WASHINGTON – COVID-19's origins remain hazy. Three years after the start of the pandemic, it's still unclear whether the coronavirus that causes the disease leaked from a lab or spread to humans from an animal.
This much is known: When it comes to COVID-19 misinformation, any new report on the virus' origin quickly triggers a relapse and a return of misleading claims about the virus, vaccines and masks that have reverberated since the pandemic began.
It happened again this week after the Energy Department confirmed that a classified report determined, with low confidence, that the virus escaped from a lab. Within hours, online mentions of conspiracy theories involving COVID-19 began to rise, with many commenters saying the classified report was proof they were right all along.
Far from definitive, the Energy Department's report is the latest of many attempts by scientists and officials to identify the origin of the virus, which has now killed nearly 7 million people after being first detected in the central Chinese city of Wuhan in late 2019.
The report has not been made public, and officials in Washington stressed that a variety of U.S. agencies are not in agreement on the origin. On Tuesday, FBI Director Christopher Wray told Fox News that the FBI “has for quite some time now” assessed that the pandemic’s origins are “most likely a potential lab incident in Wuhan.”
But others in the U.S. intelligence community disagree, and there's no consensus. Many scientists believe the likeliest explanation is that the coronavirus that causes COVID-19 jumped from animals to humans, possibly at Wuhan's Huanan market, a scenario backed up by multiple studies and reports. The World Health Organization has said that while an animal origin remains most likely, the possibility of a lab leak must be investigated further before it can be ruled out.
People should be open-minded about the evidence used in the Energy Department's assessment, according to virologist Angela Rasmussen. But she said that without evaluating the classified report, she can't assess if it's persuasive enough to challenge the conclusion that the virus spread from an animal.
“The vast majority of the evidence continues to support natural origin,” Rasmussen told The Associated Press Wednesday. “I’m a scientist. I need to see the evidence rather than take the FBI director’s word for it.”
Many of those citing the report as proof, however, seemed uninterested in the details. They seized on the report and said it suggests the experts were wrong when it came to masks and vaccines, too.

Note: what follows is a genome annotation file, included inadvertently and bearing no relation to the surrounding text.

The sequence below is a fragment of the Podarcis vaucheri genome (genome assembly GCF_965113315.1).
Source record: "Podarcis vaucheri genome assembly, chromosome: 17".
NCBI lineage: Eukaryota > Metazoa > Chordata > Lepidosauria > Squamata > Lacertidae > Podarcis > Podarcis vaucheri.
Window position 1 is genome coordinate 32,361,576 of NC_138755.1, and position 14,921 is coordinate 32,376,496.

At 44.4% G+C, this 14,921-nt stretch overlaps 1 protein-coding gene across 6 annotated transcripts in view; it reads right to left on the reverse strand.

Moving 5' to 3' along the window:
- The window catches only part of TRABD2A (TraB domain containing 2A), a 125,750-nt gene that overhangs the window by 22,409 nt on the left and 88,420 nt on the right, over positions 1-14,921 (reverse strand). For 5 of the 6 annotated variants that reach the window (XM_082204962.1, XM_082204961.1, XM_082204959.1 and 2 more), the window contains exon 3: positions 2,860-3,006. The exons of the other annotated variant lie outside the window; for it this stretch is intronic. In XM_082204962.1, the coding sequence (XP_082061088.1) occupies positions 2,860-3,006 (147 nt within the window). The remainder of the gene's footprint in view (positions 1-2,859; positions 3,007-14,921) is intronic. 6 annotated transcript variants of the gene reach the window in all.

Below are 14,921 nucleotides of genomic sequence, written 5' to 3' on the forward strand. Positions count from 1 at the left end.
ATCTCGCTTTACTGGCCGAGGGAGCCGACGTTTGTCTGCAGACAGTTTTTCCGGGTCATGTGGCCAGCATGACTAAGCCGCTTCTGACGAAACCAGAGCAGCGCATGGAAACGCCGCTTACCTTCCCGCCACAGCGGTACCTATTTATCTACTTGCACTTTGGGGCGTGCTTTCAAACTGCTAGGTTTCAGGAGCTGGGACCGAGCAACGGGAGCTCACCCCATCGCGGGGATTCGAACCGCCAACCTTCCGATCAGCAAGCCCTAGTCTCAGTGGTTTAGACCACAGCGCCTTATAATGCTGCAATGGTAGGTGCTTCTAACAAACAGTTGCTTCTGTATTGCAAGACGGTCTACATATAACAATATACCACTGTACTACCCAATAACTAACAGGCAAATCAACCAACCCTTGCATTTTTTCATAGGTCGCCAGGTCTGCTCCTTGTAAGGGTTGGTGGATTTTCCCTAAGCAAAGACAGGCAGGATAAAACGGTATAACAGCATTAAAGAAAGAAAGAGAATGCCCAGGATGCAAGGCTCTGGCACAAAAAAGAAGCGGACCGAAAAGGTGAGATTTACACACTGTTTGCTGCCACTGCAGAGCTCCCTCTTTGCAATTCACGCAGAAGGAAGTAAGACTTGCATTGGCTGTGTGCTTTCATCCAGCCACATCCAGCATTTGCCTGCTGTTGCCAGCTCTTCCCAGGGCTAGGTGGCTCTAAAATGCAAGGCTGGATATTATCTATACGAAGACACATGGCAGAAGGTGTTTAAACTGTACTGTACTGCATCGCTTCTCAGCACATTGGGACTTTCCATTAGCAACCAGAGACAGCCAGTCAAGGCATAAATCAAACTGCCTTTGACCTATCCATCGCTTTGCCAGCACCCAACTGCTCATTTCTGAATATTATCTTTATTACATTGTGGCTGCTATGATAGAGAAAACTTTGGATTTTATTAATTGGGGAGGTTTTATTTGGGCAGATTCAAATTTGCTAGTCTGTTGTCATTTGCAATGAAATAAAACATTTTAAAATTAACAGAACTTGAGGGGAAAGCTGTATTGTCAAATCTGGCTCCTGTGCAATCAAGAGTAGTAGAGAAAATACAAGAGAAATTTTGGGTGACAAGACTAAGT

“School closures were a failed & catastrophic policy. Masks are ineffective. And harmful,” said a tweet that's been read nearly 300,000 times since Sunday. “COVID came from a lab. Everything we skeptics said was true.”
Overall mentions of COVID-19 began to rise after The Wall Street Journal published a story about the Energy Department report on Sunday. Since then, mentions of various COVID-related conspiracy theories have soared, according to an analysis conducted by Zignal Labs, a San Francisco-based media intelligence firm, and shared with The Associated Press.
While the lab leak theory has bounced around the internet since the pandemic began, references to it soared 100,000% in the 48 hours after the Energy Department report was revealed, according to Zignal's analysis, which combed through social media, blogs and other sites.
Many of the conspiracy theories contradict each other and the findings in the Energy Department report. In a tweet on Tuesday, U.S. Rep. Marjorie Taylor Greene, a Republican from Georgia, called COVID-19 a “man made bioweapon from China.” A follower quickly challenged her: “It was made in Ukraine,” he responded.
With so many questions remaining about a world event that has claimed so many lives and upended even more, it's not at all surprising that COVID-19 is still capable of generating so much anger and misinformation, according to Bret Schafer, a senior fellow at the Alliance for Securing Democracy, a Washington-based organization that has tracked government propaganda about COVID-19.
“The pandemic was so incredibly disruptive to everyone. The intensity of feelings about COVID, I don't think that's going to go away," Schafer said. "And any time something new comes along, it breathes new life into these grievances and frustrations, real or imagined."
Chinese government officials have in the past used their social media accounts to amplify anti-U.S. conspiracy theories, including some that suggested the U.S. created the COVID-19 virus and framed its release on China.
So far, they've taken a quieter approach to the Energy Department report. In their official response, China's government dismissed the agency's assessment as an effort to politicize the pandemic. Online, Beijing's sprawling propaganda and disinformation network was largely silent, with just a few posts criticizing or mocking the report.
Follow the AP's coverage of misinformation at https://apnews.com/hub/misinformation.